In International Association of Machinists, we noted that "[t]he act of state doctrine is similar to the political question doctrine in domestic law." 649 F.2d at 1358; see also Sharon, 599 F.Supp. at 547. Questions that appear to implicate one doctrine are sometimes best resolved by reference to the other. See, e.g., Occidental of Umm al Qaywayn, Inc. v. A Certain Cargo of Petroleum, 577 F.2d 1196, 1201 (5th Cir.1978), cert. denied, 442 U.S. 928, 99 S.Ct. 2857, 61 L.Ed.2d 296 (1979).
Thus, even if we put to one side the foreign affairs implications of any decision an American court may reach on the merits, and even if our own political branches were to pronounce their willingness for us to hear the case, we would still be faced with the intractable problem of adjudicating the essentially political questions raised by plaintiff's complaint.
These problems lie at the very heart of the Republic's case. Plaintiff asserts that "[o]n September 21, 1972 [Mr. Marcos] declared martial law. From and after the declaration of martial law, Mr. Marcos was the dictator of the Government of the Philippines and personally controlled the said government." Fernando p 7. In adjudicating plaintiff's claims, our courts would have to determine the legality of the actions of a foreign head of state, exercising dictatorial powers under a reign of martial law. It is hard to imagine what judicially manageable standards the courts could apply in making such a determination. A dictator is a ruler holding absolute authority; he is generally subject to no legal constraints, only physical and political ones.22 Martial law constitutes the suspension of civil authority and invocation of rule by decree of a military commander.23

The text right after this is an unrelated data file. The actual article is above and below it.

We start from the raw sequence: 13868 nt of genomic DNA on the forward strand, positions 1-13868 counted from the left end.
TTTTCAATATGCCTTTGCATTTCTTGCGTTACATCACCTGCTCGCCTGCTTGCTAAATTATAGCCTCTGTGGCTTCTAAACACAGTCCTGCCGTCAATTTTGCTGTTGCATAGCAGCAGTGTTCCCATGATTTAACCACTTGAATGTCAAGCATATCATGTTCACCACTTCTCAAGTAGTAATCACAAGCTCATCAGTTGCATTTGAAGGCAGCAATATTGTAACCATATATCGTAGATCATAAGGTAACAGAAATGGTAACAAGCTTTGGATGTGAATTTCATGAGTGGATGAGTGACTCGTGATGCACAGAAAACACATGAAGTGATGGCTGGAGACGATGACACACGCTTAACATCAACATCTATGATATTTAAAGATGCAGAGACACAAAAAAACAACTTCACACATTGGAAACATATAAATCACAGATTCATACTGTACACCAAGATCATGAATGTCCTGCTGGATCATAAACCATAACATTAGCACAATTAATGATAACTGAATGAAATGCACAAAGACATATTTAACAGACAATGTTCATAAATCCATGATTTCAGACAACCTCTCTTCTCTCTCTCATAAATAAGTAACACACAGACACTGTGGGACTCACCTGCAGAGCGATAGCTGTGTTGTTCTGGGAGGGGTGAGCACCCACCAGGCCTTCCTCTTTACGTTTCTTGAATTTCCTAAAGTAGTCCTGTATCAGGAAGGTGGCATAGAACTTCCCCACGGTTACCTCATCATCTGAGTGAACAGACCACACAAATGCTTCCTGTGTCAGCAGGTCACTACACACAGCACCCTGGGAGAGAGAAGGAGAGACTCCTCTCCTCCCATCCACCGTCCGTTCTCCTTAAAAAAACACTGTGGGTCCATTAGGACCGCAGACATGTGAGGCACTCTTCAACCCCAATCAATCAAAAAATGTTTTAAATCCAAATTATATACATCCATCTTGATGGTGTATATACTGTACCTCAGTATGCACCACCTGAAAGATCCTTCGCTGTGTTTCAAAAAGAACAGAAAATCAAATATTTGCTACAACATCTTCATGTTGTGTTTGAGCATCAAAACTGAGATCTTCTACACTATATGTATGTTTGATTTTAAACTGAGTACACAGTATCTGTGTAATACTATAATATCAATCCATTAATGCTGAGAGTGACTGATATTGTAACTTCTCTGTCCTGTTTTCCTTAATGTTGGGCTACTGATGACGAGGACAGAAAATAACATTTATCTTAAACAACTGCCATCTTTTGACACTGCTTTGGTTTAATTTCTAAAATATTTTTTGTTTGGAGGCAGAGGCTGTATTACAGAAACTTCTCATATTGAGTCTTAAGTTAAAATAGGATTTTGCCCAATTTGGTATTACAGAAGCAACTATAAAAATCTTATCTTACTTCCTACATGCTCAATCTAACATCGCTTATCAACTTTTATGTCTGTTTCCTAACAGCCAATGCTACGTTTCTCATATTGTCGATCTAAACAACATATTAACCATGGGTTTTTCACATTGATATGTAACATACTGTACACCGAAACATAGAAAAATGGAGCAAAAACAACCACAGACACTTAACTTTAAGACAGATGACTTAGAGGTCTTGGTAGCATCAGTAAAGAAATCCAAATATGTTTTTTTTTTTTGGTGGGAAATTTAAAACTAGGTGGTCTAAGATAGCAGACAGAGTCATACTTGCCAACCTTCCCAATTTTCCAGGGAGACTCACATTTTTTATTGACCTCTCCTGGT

If, in adjudicating this dispute, the court were to accept plaintiff's characterization, it is difficult to see what law to apply to Mr. Marcos' actions. By its nature, dictatorial rule is arbitrary and unrestrained by legal authority; martial law is a suspension of the normal rule of law. Offensive as such absolute government may be to our sense of justice, no legal restraints can prevail against dictatorial power. A dictator can do whatever he can get away with. A court of law in this country simply cannot second-guess how that power is exercised. See Underhill, 168 U.S. at 254, 18 S.Ct. at 85.
Plaintiff is in no better position if it seeks to challenge Mr. Marcos' invocation of martial law and assumption of dictatorial power. Again, there are no judicially manageable standards for us to apply in second-guessing that decision. Just as we cannot second-guess the outcome of an election, or the success of a revolution in a foreign country, see id. at 252-53, 18 S.Ct. at 84-85, so can we not adjudicate whether Mr. Marcos was within his rights in asserting dictatorial control over the Philippines starting in 1972.